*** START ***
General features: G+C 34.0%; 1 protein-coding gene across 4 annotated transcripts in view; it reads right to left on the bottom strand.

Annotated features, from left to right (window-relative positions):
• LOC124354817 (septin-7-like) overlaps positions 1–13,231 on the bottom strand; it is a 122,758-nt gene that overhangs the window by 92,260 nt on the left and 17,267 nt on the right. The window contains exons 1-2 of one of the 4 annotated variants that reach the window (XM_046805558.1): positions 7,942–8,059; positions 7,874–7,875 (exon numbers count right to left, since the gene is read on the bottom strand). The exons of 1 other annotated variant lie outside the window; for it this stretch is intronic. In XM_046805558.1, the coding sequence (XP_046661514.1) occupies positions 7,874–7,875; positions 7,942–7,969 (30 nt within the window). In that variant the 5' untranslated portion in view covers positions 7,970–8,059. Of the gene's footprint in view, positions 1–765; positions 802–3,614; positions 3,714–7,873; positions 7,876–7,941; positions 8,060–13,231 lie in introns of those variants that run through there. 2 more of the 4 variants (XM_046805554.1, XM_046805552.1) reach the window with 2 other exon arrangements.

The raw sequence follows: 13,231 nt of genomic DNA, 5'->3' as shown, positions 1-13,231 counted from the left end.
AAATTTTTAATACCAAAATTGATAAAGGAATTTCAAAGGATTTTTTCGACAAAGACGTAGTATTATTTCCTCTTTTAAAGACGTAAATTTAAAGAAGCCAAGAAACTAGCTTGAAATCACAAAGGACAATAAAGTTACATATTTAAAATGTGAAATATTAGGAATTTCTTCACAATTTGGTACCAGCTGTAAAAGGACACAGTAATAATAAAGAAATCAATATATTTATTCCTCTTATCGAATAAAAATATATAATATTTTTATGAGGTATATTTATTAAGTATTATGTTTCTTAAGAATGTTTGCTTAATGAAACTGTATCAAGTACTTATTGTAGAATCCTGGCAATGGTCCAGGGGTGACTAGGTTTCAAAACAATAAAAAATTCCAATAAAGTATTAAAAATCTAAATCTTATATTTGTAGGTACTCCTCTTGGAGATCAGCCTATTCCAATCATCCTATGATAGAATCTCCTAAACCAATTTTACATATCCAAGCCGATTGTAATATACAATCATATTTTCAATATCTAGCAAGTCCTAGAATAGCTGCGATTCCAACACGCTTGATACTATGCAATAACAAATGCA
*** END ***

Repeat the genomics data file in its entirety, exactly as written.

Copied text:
General features: G+C 34.0%; 1 protein-coding gene across 4 annotated transcripts in view; it reads right to left on the bottom strand.

Annotated features, from left to right (window-relative positions):
• LOC124354817 (septin-7-like) overlaps positions 1–13,231 on the bottom strand; it is a 122,758-nt gene that overhangs the window by 92,260 nt on the left and 17,267 nt on the right. The window contains exons 1-2 of one of the 4 annotated variants that reach the window (XM_046805558.1): positions 7,942–8,059; positions 7,874–7,875 (exon numbers count right to left, since the gene is read on the bottom strand). The exons of 1 other annotated variant lie outside the window; for it this stretch is intronic. In XM_046805558.1, the coding sequence (XP_046661514.1) occupies positions 7,874–7,875; positions 7,942–7,969 (30 nt within the window). In that variant the 5' untranslated portion in view covers positions 7,970–8,059. Of the gene's footprint in view, positions 1–765; positions 802–3,614; positions 3,714–7,873; positions 7,876–7,941; positions 8,060–13,231 lie in introns of those variants that run through there. 2 more of the 4 variants (XM_046805554.1, XM_046805552.1) reach the window with 2 other exon arrangements.

The raw sequence follows: 13,231 nt of genomic DNA, 5'->3' as shown, positions 1-13,231 counted from the left end.
AAATTTTTAATACCAAAATTGATAAAGGAATTTCAAAGGATTTTTTCGACAAAGACGTAGTATTATTTCCTCTTTTAAAGACGTAAATTTAAAGAAGCCAAGAAACTAGCTTGAAATCACAAAGGACAATAAAGTTACATATTTAAAATGTGAAATATTAGGAATTTCTTCACAATTTGGTACCAGCTGTAAAAGGACACAGTAATAATAAAGAAATCAATATATTTATTCCTCTTATCGAATAAAAATATATAATATTTTTATGAGGTATATTTATTAAGTATTATGTTTCTTAAGAATGTTTGCTTAATGAAACTGTATCAAGTACTTATTGTAGAATCCTGGCAATGGTCCAGGGGTGACTAGGTTTCAAAACAATAAAAAATTCCAATAAAGTATTAAAAATCTAAATCTTATATTTGTAGGTACTCCTCTTGGAGATCAGCCTATTCCAATCATCCTATGATAGAATCTCCTAAACCAATTTTACATATCCAAGCCGATTGTAATATACAATCATATTTTCAATATCTAGCAAGTCCTAGAATAGCTGCGATTCCAACACGCTTGATACTATGCAATAACAAATGCA